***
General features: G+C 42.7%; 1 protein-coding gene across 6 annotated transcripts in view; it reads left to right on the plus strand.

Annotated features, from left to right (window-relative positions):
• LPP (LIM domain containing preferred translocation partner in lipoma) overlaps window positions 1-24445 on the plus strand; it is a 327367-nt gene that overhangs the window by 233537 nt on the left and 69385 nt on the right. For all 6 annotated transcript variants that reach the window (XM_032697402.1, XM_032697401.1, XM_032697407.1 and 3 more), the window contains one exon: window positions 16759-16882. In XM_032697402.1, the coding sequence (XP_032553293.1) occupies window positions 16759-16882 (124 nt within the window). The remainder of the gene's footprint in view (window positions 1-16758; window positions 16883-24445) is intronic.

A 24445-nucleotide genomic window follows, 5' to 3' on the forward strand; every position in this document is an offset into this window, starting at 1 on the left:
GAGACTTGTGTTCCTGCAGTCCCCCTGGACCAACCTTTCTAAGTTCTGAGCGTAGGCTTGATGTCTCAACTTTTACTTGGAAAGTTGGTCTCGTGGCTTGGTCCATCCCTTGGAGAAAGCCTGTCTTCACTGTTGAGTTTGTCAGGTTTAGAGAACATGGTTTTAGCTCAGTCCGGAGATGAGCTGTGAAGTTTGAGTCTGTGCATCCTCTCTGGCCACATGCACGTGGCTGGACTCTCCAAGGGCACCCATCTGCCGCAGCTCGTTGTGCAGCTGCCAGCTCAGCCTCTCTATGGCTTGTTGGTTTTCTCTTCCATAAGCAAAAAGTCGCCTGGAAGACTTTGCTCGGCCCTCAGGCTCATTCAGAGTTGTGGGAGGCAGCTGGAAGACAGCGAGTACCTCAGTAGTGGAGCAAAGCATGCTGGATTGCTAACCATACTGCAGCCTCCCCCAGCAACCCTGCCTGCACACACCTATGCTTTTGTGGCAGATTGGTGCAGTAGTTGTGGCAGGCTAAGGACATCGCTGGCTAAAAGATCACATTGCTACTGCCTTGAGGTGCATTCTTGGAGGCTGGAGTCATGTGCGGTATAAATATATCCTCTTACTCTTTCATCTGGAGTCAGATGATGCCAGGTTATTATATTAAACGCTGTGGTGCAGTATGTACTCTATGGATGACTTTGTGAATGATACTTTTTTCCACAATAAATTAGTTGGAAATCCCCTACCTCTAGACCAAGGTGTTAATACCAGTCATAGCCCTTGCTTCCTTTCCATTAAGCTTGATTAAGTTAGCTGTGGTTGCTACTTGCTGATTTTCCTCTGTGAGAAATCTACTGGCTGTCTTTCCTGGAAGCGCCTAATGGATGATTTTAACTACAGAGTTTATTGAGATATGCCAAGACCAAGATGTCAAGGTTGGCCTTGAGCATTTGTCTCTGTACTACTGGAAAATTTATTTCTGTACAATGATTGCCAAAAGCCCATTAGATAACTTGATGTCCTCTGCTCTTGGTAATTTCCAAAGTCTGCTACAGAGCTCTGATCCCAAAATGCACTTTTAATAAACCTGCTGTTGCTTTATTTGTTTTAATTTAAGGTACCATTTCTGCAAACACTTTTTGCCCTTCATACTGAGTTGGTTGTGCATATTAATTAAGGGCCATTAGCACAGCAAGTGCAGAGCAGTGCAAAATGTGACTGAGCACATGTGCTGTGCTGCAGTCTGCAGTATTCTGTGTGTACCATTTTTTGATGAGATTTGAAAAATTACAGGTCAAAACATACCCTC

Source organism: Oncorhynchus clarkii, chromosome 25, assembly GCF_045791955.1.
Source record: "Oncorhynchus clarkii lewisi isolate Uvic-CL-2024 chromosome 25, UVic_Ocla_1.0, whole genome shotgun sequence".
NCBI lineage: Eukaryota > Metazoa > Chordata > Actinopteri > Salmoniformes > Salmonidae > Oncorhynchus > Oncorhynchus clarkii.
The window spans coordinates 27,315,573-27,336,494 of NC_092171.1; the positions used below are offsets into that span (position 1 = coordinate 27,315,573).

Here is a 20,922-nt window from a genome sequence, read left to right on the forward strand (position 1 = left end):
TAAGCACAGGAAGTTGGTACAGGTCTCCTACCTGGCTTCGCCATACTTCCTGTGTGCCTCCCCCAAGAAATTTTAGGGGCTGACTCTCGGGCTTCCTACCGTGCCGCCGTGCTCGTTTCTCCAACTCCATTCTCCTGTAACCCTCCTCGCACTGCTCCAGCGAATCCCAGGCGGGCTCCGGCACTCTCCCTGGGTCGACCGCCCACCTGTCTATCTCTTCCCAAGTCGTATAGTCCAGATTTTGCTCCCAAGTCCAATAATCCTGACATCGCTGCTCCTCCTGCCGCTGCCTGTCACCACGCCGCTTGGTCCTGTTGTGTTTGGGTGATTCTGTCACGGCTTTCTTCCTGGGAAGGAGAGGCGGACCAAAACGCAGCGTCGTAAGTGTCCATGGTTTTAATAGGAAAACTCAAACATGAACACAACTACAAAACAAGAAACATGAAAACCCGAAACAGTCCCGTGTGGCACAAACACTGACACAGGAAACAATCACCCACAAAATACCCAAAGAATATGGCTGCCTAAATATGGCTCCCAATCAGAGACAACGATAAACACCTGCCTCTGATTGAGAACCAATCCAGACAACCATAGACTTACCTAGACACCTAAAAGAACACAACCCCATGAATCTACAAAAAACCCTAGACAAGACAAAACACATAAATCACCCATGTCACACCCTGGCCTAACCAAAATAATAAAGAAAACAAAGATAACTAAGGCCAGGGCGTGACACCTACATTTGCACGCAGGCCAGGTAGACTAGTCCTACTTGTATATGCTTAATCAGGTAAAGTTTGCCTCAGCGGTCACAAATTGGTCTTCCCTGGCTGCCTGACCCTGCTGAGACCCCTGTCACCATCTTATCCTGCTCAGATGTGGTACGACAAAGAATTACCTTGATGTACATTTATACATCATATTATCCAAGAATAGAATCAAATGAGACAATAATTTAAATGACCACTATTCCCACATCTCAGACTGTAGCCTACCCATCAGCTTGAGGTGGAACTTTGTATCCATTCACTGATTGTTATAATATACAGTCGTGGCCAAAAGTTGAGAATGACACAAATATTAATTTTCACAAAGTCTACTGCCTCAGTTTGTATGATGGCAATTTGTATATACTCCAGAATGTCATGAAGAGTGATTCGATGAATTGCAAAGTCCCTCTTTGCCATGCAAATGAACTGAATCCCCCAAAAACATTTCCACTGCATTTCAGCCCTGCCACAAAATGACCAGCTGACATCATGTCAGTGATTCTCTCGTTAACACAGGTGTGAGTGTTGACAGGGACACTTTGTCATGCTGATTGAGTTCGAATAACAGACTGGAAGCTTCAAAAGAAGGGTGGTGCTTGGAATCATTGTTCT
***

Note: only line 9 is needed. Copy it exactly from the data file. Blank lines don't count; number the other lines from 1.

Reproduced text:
The window spans coordinates 27,315,573-27,336,494 of NC_092171.1; the positions used below are offsets into that span (position 1 = coordinate 27,315,573).